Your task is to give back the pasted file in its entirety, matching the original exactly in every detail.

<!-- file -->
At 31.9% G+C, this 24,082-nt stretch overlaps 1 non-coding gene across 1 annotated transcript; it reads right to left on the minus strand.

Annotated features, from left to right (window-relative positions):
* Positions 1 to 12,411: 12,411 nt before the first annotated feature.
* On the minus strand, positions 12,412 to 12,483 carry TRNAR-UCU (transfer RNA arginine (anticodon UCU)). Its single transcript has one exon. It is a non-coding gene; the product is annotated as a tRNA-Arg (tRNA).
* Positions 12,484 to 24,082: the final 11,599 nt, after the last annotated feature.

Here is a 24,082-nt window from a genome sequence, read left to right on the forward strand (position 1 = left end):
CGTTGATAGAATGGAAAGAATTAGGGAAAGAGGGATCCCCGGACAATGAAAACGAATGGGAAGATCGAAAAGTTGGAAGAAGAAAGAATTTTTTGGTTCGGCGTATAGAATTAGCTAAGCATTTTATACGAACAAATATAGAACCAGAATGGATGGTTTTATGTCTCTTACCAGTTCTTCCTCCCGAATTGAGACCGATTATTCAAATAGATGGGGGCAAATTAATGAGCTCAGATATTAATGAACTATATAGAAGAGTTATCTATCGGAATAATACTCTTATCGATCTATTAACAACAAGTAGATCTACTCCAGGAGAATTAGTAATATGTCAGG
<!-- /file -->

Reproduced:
At 31.9% G+C, this 24,082-nt stretch overlaps 1 non-coding gene across 1 annotated transcript; it reads right to left on the minus strand.

Annotated features, from left to right (window-relative positions):
* Positions 1 to 12,411: 12,411 nt before the first annotated feature.
* On the minus strand, positions 12,412 to 12,483 carry TRNAR-UCU (transfer RNA arginine (anticodon UCU)). Its single transcript has one exon. It is a non-coding gene; the product is annotated as a tRNA-Arg (tRNA).
* Positions 12,484 to 24,082: the final 11,599 nt, after the last annotated feature.

Here is a 24,082-nt window from a genome sequence, read left to right on the forward strand (position 1 = left end):
CGTTGATAGAATGGAAAGAATTAGGGAAAGAGGGATCCCCGGACAATGAAAACGAATGGGAAGATCGAAAAGTTGGAAGAAGAAAGAATTTTTTGGTTCGGCGTATAGAATTAGCTAAGCATTTTATACGAACAAATATAGAACCAGAATGGATGGTTTTATGTCTCTTACCAGTTCTTCCTCCCGAATTGAGACCGATTATTCAAATAGATGGGGGCAAATTAATGAGCTCAGATATTAATGAACTATATAGAAGAGTTATCTATCGGAATAATACTCTTATCGATCTATTAACAACAAGTAGATCTACTCCAGGAGAATTAGTAATATGTCAGG